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Planet Earth as a US Military Base
It could be any week on that great U.S. military base we know as Planet Earth and here’s the remarkable thing: there’s always news. Something’s always happening somewhere, usually on more than one continent, as befits the largest, most destructive, most technologically advanced (and in many ways least successful) military on the planet. In our time, the U.S. military has been sent into numerous wars, failed to win a single one, and created plenty of blowback. But hey, who has to win a specific war when it’s “wartime” all the time?
These last weeks were the American military equivalent of a no-news period. Nothing really happened. I mean, yes, there was the war in Afghanistan, the usual round of night raids, dead civilians, and insider attacks. Nothing worth spending much time on, other than whether the U.S. might, in frustration over Afghan President Hamid Karzai, exercise the “zero option” after 2014 and leave -- or not. And yes, there was that drone attack last week in the tribal borderlands of Pakistan that killed three “militants” (or so we’re told), despite the complaints of the country’s new government. (I mean, what say should it have in the matter?)
And there was the news that Washington was seeking an “expanded role” for its military in the Philippines, where the question of the month was: Could the Pentagon “position military equipment and rotate more personnel” there, “while avoiding the contentious issue of reestablishing American bases in the country” -- so said “officials from both countries,” according to the New York Times. After all, if we call the places where our troops are stationed “Philippine bases,” what’s the problem? And, believe me, no one wants to hear a lot of whining about it from a bunch of Filipinos either!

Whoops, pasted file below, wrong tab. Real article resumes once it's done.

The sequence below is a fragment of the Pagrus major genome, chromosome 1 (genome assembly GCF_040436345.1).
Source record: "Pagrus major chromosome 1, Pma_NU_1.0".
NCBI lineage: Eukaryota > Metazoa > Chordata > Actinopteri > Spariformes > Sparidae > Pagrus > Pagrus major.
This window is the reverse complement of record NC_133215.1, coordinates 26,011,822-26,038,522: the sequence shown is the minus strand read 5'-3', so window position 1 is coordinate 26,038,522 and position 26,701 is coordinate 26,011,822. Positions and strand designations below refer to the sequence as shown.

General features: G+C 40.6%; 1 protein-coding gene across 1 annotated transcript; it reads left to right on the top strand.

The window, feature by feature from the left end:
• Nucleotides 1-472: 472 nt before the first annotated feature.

And don’t forget about those American drones now flying over Mali from a base recently established in Niger, part of a blowback-generating set of Pentagon operations on the African continent. They got a little attention last week. And one more thing, conveniently on the same continent: since Secretary of Defense Chuck Hagel and Joint Chiefs Chairman General Martin Dempsey put in calls to their Egyptian counterparts as they were launching a military coup in an ongoing pre-revolutionary situation, the Pentagon has, it seems, never been less than in touch with its Egyptian military pals, a crew significantly trained, advised, and paid for by Washington.
And that’s just what made it into the news in the most humdrum military week of 2013. On the other hand, in “Iraq Invades the United States,” Eduardo Galeano, one of the great global writers, offers a little upside-down tour of U.S. military history -- from 1916 to late tomorrow night -- via eight little excerpts from his new book, Children of the Days: A Calendar of Human History, reminding us of what some really newsworthy moments were like. Think of it as a kind of highlight reel from almost a century of the American way of war.